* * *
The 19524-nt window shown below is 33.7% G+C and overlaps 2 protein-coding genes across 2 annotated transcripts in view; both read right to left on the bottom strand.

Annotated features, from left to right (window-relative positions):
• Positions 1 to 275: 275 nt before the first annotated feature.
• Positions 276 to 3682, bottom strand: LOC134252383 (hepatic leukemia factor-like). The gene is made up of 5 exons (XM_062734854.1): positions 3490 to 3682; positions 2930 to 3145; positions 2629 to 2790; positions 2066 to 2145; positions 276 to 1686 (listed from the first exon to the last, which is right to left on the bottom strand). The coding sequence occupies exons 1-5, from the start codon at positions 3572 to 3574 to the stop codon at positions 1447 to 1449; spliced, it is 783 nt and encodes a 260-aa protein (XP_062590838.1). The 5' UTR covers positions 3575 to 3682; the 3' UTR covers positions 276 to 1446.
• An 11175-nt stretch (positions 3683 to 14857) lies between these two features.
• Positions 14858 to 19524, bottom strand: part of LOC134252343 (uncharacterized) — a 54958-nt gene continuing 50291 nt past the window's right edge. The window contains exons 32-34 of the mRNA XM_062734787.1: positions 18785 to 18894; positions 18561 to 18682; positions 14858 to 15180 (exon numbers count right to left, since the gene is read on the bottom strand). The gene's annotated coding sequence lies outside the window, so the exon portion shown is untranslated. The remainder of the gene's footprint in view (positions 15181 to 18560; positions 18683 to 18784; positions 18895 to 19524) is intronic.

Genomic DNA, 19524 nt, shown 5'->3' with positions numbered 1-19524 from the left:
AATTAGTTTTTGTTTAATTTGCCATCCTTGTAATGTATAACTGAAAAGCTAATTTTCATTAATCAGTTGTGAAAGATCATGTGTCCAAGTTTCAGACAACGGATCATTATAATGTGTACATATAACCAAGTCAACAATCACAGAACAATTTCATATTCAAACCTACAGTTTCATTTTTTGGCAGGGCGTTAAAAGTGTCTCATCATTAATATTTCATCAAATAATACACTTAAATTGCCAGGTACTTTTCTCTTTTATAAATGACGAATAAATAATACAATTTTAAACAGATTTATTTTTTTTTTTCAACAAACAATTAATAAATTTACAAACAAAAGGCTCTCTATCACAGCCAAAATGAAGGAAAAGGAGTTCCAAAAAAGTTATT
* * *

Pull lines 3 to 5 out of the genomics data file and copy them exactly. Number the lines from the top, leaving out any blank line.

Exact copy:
• Positions 1 to 275: 275 nt before the first annotated feature.
• Positions 276 to 3682, bottom strand: LOC134252383 (hepatic leukemia factor-like). The gene is made up of 5 exons (XM_062734854.1): positions 3490 to 3682; positions 2930 to 3145; positions 2629 to 2790; positions 2066 to 2145; positions 276 to 1686 (listed from the first exon to the last, which is right to left on the bottom strand). The coding sequence occupies exons 1-5, from the start codon at positions 3572 to 3574 to the stop codon at positions 1447 to 1449; spliced, it is 783 nt and encodes a 260-aa protein (XP_062590838.1). The 5' UTR covers positions 3575 to 3682; the 3' UTR covers positions 276 to 1446.
• An 11175-nt stretch (positions 3683 to 14857) lies between these two features.